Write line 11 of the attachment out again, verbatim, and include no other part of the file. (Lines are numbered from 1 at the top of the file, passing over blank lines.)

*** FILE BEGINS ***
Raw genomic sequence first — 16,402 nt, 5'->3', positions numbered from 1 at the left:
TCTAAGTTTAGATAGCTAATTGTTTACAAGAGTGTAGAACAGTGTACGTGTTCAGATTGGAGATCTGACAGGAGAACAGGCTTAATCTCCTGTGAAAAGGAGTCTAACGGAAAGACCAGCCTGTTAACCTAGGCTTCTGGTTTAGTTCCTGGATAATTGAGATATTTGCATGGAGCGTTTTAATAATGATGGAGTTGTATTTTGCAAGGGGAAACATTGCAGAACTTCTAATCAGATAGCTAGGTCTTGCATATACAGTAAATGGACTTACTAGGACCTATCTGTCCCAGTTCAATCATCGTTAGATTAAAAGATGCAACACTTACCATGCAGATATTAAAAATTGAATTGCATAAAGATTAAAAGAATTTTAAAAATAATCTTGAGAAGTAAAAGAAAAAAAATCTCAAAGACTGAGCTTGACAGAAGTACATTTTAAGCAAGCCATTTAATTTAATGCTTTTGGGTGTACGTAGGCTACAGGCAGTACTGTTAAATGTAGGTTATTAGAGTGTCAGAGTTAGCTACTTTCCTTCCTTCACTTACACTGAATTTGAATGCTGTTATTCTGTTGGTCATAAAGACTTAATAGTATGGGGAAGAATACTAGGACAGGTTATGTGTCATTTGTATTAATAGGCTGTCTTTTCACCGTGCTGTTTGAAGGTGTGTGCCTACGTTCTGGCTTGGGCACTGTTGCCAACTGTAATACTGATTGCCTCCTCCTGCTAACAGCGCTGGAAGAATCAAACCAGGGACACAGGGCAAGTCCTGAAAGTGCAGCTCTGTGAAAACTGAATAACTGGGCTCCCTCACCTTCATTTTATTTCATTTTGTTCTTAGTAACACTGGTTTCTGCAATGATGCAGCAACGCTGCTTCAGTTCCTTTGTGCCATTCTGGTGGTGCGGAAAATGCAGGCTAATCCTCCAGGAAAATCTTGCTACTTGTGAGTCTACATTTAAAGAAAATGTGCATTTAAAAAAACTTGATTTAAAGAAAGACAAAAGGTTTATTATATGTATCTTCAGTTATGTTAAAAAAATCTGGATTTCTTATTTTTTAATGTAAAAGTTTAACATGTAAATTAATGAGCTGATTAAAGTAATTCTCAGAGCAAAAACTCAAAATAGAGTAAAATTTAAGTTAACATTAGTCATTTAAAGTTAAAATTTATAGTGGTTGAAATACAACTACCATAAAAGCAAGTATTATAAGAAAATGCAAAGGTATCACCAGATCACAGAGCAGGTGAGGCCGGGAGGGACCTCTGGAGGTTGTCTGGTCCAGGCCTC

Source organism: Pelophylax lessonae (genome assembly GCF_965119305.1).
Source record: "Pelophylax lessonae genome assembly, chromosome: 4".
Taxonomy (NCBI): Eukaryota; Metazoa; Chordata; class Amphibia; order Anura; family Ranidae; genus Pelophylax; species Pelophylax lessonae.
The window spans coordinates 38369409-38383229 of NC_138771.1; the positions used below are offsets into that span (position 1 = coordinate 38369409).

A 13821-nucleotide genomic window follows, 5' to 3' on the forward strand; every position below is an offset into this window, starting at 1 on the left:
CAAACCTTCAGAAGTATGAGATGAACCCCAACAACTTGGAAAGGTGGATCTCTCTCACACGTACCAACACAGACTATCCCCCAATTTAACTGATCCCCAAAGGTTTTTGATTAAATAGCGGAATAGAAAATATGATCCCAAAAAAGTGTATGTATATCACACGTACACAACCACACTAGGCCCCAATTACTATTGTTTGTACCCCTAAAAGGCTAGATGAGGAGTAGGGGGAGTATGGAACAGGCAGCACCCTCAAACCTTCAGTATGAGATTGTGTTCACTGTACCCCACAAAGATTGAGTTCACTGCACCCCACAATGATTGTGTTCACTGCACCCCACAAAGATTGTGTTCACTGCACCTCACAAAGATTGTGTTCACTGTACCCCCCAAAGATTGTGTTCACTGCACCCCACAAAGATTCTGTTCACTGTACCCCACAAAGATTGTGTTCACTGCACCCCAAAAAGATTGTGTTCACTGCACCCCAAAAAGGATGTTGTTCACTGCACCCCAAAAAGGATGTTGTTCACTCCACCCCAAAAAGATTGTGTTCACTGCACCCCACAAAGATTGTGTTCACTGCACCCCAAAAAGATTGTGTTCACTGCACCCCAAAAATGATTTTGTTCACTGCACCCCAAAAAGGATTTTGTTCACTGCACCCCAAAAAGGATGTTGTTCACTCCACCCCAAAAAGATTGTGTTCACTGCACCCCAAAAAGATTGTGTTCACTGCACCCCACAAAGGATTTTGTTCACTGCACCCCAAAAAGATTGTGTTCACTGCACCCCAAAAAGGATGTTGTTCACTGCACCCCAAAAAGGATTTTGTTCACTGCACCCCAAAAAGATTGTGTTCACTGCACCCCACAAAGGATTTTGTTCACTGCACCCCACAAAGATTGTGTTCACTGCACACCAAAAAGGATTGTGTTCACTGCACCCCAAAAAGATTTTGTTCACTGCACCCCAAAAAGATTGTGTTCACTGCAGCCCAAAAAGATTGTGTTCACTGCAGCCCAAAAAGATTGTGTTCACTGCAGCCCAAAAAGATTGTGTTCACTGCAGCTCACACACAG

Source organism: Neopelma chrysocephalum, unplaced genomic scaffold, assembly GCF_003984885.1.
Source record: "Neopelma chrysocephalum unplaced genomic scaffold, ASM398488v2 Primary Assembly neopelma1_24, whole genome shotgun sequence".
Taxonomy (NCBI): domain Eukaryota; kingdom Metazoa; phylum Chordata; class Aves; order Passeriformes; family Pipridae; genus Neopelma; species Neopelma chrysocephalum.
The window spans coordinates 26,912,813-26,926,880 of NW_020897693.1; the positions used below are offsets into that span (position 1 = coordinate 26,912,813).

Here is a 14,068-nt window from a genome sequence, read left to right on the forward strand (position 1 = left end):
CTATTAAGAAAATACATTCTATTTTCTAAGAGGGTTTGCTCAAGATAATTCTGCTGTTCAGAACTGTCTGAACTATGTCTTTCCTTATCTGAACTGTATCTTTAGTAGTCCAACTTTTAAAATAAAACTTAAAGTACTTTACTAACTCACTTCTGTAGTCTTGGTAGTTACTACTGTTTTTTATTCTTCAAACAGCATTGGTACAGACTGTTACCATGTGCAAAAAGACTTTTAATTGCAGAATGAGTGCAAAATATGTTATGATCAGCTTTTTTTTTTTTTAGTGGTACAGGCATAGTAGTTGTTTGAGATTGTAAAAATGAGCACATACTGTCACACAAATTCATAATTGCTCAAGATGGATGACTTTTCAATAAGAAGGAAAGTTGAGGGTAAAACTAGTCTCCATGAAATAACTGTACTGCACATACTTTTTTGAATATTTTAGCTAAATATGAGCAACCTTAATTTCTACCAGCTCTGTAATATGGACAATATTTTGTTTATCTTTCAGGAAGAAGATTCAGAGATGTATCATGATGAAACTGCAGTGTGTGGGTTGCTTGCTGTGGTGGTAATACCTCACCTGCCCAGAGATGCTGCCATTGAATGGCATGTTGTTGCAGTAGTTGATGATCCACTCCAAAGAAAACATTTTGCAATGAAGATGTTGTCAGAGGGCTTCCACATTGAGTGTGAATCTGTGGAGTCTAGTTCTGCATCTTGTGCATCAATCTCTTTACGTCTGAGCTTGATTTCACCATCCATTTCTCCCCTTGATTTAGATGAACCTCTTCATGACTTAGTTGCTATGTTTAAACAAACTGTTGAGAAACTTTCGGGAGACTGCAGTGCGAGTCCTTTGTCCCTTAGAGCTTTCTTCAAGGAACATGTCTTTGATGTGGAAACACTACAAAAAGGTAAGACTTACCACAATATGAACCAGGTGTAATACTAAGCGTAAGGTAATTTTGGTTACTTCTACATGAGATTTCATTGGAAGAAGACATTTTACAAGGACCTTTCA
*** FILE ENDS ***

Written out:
Taxonomy (NCBI): domain Eukaryota; kingdom Metazoa; phylum Chordata; class Aves; order Passeriformes; family Pipridae; genus Neopelma; species Neopelma chrysocephalum.